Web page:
Guy awake in bed with clock reading

—Jolene W., Mount Royal University, Alberta

A short question, yet a complicated problem. Luckily, there’s a ton of research on this topic.

First, let’s define insomnia. In a given month, if you consistently have more than three bad nights of sleep every week, you may have chronic insomnia, according to the National Institutes of Health in the US. Symptoms include:

  • Difficulty falling asleep
  • Difficulty staying asleep
  • Waking up too early and not being able to fall back asleep
  • Trouble sleeping despite having enough time and adequate circumstances for sleep
  • Related daytime complaints, such as feeling very tired and rundown

Insomnia can be caused by a long list of issues, including medical conditions, both physical and emotional; substance use, such as alcohol; or a sleep disorder of some sort. To begin managing insomnia, you should first treat the medical condition, avoid substances, and get evaluated for a sleep disorder.

Let’s talk about sleep hygiene

To set yourself up for the best possible sleep, try:

  • Adopting a regular sleep schedule (e.g., go to bed and get up around the same time every day)
  • Using your bed for sleep and intimacy only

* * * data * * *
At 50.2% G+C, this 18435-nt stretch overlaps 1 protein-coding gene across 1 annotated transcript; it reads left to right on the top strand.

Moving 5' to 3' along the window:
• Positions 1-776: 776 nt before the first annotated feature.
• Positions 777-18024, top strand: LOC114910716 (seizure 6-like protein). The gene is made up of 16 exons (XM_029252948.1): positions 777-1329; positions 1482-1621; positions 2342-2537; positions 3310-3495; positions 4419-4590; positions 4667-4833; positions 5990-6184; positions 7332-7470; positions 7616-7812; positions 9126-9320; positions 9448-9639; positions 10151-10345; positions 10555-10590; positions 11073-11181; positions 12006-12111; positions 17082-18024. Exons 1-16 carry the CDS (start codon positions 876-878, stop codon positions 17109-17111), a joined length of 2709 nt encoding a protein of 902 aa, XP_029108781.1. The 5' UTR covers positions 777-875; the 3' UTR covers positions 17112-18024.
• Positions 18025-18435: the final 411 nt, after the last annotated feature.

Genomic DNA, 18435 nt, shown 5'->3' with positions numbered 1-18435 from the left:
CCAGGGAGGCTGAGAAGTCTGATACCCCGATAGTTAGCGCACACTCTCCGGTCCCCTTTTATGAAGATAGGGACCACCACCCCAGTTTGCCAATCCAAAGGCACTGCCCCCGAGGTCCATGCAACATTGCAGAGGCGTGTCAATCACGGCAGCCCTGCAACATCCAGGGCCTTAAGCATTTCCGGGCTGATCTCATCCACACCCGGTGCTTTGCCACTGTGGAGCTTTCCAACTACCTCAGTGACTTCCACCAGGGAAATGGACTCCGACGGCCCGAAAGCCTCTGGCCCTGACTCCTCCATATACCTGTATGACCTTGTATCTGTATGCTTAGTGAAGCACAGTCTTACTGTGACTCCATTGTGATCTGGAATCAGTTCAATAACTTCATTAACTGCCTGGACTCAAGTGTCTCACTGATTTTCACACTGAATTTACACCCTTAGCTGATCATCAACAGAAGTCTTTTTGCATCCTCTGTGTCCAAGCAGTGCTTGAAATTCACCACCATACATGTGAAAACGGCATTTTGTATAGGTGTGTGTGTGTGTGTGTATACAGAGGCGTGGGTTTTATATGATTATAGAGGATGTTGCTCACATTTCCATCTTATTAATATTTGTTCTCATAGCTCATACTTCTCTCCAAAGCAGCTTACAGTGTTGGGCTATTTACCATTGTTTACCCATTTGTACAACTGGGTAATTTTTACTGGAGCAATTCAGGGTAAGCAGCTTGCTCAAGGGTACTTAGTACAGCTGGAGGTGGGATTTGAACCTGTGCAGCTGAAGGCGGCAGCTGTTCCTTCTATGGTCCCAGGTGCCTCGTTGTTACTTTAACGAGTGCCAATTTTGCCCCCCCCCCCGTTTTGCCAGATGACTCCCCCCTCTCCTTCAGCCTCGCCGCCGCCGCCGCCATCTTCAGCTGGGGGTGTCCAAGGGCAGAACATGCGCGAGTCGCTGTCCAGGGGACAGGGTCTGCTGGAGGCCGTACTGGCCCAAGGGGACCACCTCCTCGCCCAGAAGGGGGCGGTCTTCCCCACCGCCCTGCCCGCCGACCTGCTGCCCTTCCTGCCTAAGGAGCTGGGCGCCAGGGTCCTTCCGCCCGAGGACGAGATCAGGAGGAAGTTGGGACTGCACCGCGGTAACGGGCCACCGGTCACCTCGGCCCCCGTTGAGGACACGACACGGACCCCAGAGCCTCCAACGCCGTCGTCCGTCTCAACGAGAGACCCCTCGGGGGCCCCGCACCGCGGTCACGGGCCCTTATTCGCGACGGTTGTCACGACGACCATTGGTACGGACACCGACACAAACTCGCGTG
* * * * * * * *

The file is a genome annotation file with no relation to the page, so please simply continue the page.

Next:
• Exercising regularly (just not right before bed)
  • Stopping screen use 30 minutes to an hour before bed
  • Avoiding stimulants (e.g., caffeine) and alcohol

My personal favourite non-scientific tip: Read a biography because most are sufficiently boring and put people to sleep.*

*They always put me to sleep, so it’s worth a shot.

If you’ve tried these tips and still aren’t getting the sleep you need, the next step is to see your health care provider for a referral for cognitive behavioural therapy for insomnia, which has been shown to be effective.

As a last resort, you could also ask your provider for a sleeping aid recommendation. We don’t typically like to prescribe these because many can cause dependence, so just be aware and try your non-medication options first.

Now, goodnight. Turn off your computer or phone or whatever you’re reading this on, and open up a boring paperback.